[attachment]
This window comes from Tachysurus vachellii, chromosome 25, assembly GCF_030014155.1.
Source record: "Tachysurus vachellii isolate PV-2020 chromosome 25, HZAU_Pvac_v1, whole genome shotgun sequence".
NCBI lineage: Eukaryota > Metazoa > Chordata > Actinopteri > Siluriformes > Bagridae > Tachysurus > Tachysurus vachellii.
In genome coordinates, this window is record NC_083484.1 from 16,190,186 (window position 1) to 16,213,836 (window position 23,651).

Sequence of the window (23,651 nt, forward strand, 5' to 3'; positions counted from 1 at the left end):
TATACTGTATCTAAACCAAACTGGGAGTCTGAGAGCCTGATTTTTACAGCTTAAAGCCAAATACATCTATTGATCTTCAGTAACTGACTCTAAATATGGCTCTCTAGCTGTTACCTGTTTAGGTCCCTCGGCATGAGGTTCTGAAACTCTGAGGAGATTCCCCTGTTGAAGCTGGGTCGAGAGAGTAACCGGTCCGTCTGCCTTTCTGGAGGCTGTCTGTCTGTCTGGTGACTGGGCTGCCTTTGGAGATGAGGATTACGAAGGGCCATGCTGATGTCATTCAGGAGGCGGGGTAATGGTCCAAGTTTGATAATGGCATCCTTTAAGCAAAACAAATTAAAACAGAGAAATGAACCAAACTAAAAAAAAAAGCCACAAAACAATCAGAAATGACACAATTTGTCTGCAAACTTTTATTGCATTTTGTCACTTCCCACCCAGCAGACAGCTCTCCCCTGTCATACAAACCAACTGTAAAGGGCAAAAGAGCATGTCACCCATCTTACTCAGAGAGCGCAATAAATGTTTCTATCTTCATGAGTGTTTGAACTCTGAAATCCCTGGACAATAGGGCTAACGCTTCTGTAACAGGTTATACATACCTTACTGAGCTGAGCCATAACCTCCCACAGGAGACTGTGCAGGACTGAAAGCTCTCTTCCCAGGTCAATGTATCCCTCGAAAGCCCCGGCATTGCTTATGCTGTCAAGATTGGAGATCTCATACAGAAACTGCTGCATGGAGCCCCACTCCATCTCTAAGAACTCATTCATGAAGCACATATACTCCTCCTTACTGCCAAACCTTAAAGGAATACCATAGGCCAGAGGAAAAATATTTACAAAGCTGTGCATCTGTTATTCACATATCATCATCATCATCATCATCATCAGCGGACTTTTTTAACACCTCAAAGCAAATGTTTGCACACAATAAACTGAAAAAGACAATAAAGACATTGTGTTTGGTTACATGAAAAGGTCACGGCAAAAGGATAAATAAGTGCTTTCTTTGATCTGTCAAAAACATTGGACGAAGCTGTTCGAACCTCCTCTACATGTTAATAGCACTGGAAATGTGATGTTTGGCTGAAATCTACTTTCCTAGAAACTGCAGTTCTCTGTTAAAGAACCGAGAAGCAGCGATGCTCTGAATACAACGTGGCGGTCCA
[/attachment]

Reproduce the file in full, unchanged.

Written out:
This window comes from Tachysurus vachellii, chromosome 25, assembly GCF_030014155.1.
Source record: "Tachysurus vachellii isolate PV-2020 chromosome 25, HZAU_Pvac_v1, whole genome shotgun sequence".
NCBI lineage: Eukaryota > Metazoa > Chordata > Actinopteri > Siluriformes > Bagridae > Tachysurus > Tachysurus vachellii.
In genome coordinates, this window is record NC_083484.1 from 16,190,186 (window position 1) to 16,213,836 (window position 23,651).

Sequence of the window (23,651 nt, forward strand, 5' to 3'; positions counted from 1 at the left end):
TATACTGTATCTAAACCAAACTGGGAGTCTGAGAGCCTGATTTTTACAGCTTAAAGCCAAATACATCTATTGATCTTCAGTAACTGACTCTAAATATGGCTCTCTAGCTGTTACCTGTTTAGGTCCCTCGGCATGAGGTTCTGAAACTCTGAGGAGATTCCCCTGTTGAAGCTGGGTCGAGAGAGTAACCGGTCCGTCTGCCTTTCTGGAGGCTGTCTGTCTGTCTGGTGACTGGGCTGCCTTTGGAGATGAGGATTACGAAGGGCCATGCTGATGTCATTCAGGAGGCGGGGTAATGGTCCAAGTTTGATAATGGCATCCTTTAAGCAAAACAAATTAAAACAGAGAAATGAACCAAACTAAAAAAAAAAGCCACAAAACAATCAGAAATGACACAATTTGTCTGCAAACTTTTATTGCATTTTGTCACTTCCCACCCAGCAGACAGCTCTCCCCTGTCATACAAACCAACTGTAAAGGGCAAAAGAGCATGTCACCCATCTTACTCAGAGAGCGCAATAAATGTTTCTATCTTCATGAGTGTTTGAACTCTGAAATCCCTGGACAATAGGGCTAACGCTTCTGTAACAGGTTATACATACCTTACTGAGCTGAGCCATAACCTCCCACAGGAGACTGTGCAGGACTGAAAGCTCTCTTCCCAGGTCAATGTATCCCTCGAAAGCCCCGGCATTGCTTATGCTGTCAAGATTGGAGATCTCATACAGAAACTGCTGCATGGAGCCCCACTCCATCTCTAAGAACTCATTCATGAAGCACATATACTCCTCCTTACTGCCAAACCTTAAAGGAATACCATAGGCCAGAGGAAAAATATTTACAAAGCTGTGCATCTGTTATTCACATATCATCATCATCATCATCATCATCAGCGGACTTTTTTAACACCTCAAAGCAAATGTTTGCACACAATAAACTGAAAAAGACAATAAAGACATTGTGTTTGGTTACATGAAAAGGTCACGGCAAAAGGATAAATAAGTGCTTTCTTTGATCTGTCAAAAACATTGGACGAAGCTGTTCGAACCTCCTCTACATGTTAATAGCACTGGAAATGTGATGTTTGGCTGAAATCTACTTTCCTAGAAACTGCAGTTCTCTGTTAAAGAACCGAGAAGCAGCGATGCTCTGAATACAACGTGGCGGTCCA